Bizarre secrets of fractures in the Flathead sandstone and why they matter for geothermal everywhere

Presented by Dr. Stephen Laubach, Bureau of Economic Geology, University of Texas, Austin

March 7th (Tuesday), 6 p.m., Via Zoom (online) & Live at Teton County Library. Open to Public.

The Flathead sandstone is an iconic rock unit in the Tetons. These Middle Cambrian sandstones make up the tip of Jackson Peak, dramatic road cuts on Teton Pass, and the light colored cap rock on the summit of Mount Moran. Although notably scenic, the Flathead is a typical shallow marine deposit that is part of a thin sequence of siliciclastic strata ranging from Lower to Upper Cambrian laid down during a marine transgression over Laurentia (paleo North America). Other sandstones of this sequence include the Tapeats of the Grand Canyon, the Deadwood of southern Saskatchewan, and the Potsdam of the eastern U.S. Because across the U.S. they are typically the deepest, and therefore the hottest sedimentary rocks, these sandstones are targets for geothermal energy extraction, including commercial development in southern Saskatchewan (Deadwood) and an experimental well on the Cornell University campus in Ithaca, New York (Potsdam). 

From the Rockies westward, rocks are very hot near the Earth’s surface, helping give the U.S. the world’s largest installed geothermal power generation capacity (in megawatts of electric capacity, MWe). But sedimentary basins east of the Rockies are cooler, and wells need to go to 3 to 4 km depth to find equivalent heat. Although these deeper rocks have the potential to provide heat for direct use and, in some hotter basins, even for electricity, to do so requires geology (and engineering) that allows rapid circulation of sufficient volumes of water to heat to the necessary temperatures but with flow that is not too fast and localized such that cool water breaks through.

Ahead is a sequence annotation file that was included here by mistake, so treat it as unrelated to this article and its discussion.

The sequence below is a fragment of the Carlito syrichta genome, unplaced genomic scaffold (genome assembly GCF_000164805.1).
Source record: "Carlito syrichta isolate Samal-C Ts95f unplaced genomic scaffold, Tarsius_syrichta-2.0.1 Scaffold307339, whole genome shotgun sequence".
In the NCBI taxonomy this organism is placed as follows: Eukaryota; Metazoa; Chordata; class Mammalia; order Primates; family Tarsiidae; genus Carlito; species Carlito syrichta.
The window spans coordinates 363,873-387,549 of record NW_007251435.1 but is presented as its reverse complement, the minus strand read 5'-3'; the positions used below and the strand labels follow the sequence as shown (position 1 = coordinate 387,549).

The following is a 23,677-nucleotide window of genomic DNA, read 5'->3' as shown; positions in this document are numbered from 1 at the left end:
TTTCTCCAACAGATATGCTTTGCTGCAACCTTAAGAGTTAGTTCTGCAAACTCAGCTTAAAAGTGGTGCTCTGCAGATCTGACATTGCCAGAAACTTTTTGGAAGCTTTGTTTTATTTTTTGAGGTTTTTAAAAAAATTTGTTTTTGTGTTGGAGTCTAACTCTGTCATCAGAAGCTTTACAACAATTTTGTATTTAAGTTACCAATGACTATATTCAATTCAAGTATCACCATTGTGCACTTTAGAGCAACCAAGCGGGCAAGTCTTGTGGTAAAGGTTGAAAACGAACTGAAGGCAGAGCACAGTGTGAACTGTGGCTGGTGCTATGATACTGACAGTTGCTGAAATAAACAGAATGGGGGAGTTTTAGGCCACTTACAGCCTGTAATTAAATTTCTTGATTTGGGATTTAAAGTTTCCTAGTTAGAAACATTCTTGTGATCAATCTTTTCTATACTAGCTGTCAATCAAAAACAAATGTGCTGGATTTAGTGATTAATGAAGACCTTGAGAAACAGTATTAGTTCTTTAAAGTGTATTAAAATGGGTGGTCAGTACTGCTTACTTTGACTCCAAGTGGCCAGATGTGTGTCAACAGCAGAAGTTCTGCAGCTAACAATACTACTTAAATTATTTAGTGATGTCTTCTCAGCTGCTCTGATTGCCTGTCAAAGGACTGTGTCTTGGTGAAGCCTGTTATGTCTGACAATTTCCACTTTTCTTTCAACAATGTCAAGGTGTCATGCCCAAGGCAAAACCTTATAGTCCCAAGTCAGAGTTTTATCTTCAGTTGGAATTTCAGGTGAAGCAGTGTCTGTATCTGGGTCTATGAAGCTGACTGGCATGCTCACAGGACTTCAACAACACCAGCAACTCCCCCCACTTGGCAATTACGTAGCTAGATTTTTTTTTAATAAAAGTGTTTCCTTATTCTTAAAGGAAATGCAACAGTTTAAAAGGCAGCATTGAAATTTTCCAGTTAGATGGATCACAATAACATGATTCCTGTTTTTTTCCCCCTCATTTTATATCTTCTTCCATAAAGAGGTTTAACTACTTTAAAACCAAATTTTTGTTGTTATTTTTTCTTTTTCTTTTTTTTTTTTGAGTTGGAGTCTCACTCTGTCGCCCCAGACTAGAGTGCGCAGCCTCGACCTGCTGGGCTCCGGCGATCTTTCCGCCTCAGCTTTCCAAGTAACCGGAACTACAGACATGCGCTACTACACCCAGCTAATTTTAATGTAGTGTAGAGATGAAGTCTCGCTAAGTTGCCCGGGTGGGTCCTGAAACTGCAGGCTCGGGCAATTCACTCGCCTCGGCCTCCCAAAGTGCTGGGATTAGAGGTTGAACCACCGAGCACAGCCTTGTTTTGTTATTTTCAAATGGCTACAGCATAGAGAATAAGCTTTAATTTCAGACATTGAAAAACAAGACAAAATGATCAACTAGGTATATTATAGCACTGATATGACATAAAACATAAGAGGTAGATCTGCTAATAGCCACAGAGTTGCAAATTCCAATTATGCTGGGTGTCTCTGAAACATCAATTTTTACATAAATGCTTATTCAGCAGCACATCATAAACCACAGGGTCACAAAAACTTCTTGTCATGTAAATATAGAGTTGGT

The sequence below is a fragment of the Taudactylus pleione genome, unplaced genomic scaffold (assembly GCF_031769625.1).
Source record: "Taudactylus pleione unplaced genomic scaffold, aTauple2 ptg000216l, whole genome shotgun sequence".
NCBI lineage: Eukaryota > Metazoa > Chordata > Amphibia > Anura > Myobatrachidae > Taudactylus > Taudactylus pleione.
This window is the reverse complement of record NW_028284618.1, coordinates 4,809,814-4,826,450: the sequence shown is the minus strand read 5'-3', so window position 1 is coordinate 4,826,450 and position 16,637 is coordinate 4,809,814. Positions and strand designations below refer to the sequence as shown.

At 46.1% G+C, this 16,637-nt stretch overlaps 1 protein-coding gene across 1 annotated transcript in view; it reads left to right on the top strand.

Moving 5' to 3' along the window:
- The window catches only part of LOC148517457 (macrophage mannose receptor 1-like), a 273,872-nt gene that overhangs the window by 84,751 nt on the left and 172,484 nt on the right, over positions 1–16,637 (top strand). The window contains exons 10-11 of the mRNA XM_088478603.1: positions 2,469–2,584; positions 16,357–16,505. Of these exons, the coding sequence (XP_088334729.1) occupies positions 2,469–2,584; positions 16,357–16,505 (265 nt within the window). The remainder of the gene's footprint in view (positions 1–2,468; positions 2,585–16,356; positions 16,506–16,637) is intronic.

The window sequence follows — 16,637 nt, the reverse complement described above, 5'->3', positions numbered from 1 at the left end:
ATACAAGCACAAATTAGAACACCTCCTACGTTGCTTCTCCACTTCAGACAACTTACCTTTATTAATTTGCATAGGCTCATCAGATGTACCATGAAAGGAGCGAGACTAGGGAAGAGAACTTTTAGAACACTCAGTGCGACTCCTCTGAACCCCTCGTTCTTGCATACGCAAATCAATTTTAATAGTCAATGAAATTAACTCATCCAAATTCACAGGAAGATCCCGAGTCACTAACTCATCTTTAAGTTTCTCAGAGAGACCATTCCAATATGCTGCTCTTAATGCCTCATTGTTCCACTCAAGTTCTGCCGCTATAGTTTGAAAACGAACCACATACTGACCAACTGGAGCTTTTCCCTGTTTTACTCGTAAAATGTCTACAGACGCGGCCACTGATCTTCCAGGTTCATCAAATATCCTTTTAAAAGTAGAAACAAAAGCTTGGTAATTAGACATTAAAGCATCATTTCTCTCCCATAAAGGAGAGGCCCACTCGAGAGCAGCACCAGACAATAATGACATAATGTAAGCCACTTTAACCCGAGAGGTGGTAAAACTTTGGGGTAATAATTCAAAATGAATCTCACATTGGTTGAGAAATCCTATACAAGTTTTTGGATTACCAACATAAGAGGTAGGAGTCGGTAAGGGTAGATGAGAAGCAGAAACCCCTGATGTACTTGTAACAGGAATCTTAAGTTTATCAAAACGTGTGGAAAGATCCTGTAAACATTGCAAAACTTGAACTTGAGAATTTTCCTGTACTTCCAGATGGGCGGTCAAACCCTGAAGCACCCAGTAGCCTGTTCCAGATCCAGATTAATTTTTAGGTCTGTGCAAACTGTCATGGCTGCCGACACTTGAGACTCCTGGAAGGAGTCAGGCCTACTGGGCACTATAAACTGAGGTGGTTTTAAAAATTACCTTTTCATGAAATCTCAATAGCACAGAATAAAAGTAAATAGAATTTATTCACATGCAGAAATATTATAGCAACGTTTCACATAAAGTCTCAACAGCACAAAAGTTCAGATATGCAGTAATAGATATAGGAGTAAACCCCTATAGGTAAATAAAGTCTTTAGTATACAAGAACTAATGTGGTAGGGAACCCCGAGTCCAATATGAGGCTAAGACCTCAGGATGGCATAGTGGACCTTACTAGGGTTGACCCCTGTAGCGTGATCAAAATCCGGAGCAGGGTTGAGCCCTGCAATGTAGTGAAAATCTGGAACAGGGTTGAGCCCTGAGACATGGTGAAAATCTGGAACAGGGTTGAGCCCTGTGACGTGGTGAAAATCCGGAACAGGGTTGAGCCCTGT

Although the U.S. energy landscape would be transformed by this ‘geothermal everywhere’—e.g., east of the Rockies—currently, whether such systems can be made to work is unknown. Doing so requires rocks with sufficient porosity and just the right kinds of naturally occurring fractures to have large surface areas with no fast pathways. The problem is that accurately predicting fracture attributes remains one of the hardest challenges in the geosciences. Despite the fact that many outcrops, like those of the Flathead sandstone, are riddled with fractures, it is not obvious how to tell which of these fractures might exist in the deep subsurface. In the Tetons, for example, many fractures are obviously the result of loads due to steep topography or to recent fault movement. A particular problem is that many processes can create fractures that look identical. Unlike the problem Sherlock Holmes faced in ‘The Red Headed League’ with its odd but informative clues your average fracture is a crime that is too simple to figure out; there seem to be no useful hints as to where and why fractures formed. 

Here we show how the seemingly simple and uninformative fractures in the Flathead, examined more closely with powerful electron microscopes, contain exceedingly strange—but highly informative—microstructures that turn out to be typical of deeply buried sandstone generally, are predictive of fracture size, abundance, and connectivity, and thus are helping us to figure out how to make geothermal everywhere work. The talk will include virtual visits to outcrops of the Flathead at Kit Lake, the Sheep Steps, Hurricane Pass, Jackson Peak, Mount Moran and elsewhere. The Flathead sandstone may well look different to you after its bizarre secrets are revealed.

Topic: Bizarre secrets of fractures in the Flathead sandstone and why they matter for geothermal everywhere

Time: Tuesday March 7th, 2023 06:00 PM Mountain Time (US and Canada)

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